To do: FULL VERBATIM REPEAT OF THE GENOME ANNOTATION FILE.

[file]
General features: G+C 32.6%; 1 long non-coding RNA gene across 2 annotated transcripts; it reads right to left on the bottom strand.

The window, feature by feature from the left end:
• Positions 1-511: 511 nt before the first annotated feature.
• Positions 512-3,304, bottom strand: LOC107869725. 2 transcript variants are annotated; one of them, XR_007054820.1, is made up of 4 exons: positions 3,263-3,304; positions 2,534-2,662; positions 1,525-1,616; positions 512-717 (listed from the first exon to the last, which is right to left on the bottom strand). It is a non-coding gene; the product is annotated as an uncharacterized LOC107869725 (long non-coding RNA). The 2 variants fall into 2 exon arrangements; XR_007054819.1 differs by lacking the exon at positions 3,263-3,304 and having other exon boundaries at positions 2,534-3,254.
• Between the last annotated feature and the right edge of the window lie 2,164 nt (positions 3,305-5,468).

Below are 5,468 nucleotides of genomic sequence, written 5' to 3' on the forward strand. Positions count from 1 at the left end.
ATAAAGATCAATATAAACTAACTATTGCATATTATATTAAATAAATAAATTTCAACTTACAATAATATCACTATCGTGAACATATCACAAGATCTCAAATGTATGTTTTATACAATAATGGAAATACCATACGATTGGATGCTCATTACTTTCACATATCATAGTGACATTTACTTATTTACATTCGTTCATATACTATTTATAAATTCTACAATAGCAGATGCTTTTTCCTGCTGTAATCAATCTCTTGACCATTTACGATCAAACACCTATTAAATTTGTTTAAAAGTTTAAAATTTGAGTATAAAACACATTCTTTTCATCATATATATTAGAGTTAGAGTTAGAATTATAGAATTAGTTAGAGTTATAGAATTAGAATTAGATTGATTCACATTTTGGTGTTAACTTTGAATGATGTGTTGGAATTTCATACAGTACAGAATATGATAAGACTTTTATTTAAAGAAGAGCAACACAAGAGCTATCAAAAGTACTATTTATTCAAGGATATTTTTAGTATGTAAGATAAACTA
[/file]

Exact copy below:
General features: G+C 32.6%; 1 long non-coding RNA gene across 2 annotated transcripts; it reads right to left on the bottom strand.

The window, feature by feature from the left end:
• Positions 1-511: 511 nt before the first annotated feature.
• Positions 512-3,304, bottom strand: LOC107869725. 2 transcript variants are annotated; one of them, XR_007054820.1, is made up of 4 exons: positions 3,263-3,304; positions 2,534-2,662; positions 1,525-1,616; positions 512-717 (listed from the first exon to the last, which is right to left on the bottom strand). It is a non-coding gene; the product is annotated as an uncharacterized LOC107869725 (long non-coding RNA). The 2 variants fall into 2 exon arrangements; XR_007054819.1 differs by lacking the exon at positions 3,263-3,304 and having other exon boundaries at positions 2,534-3,254.
• Between the last annotated feature and the right edge of the window lie 2,164 nt (positions 3,305-5,468).

Below are 5,468 nucleotides of genomic sequence, written 5' to 3' on the forward strand. Positions count from 1 at the left end.
ATAAAGATCAATATAAACTAACTATTGCATATTATATTAAATAAATAAATTTCAACTTACAATAATATCACTATCGTGAACATATCACAAGATCTCAAATGTATGTTTTATACAATAATGGAAATACCATACGATTGGATGCTCATTACTTTCACATATCATAGTGACATTTACTTATTTACATTCGTTCATATACTATTTATAAATTCTACAATAGCAGATGCTTTTTCCTGCTGTAATCAATCTCTTGACCATTTACGATCAAACACCTATTAAATTTGTTTAAAAGTTTAAAATTTGAGTATAAAACACATTCTTTTCATCATATATATTAGAGTTAGAGTTAGAATTATAGAATTAGTTAGAGTTATAGAATTAGAATTAGATTGATTCACATTTTGGTGTTAACTTTGAATGATGTGTTGGAATTTCATACAGTACAGAATATGATAAGACTTTTATTTAAAGAAGAGCAACACAAGAGCTATCAAAAGTACTATTTATTCAAGGATATTTTTAGTATGTAAGATAAACTA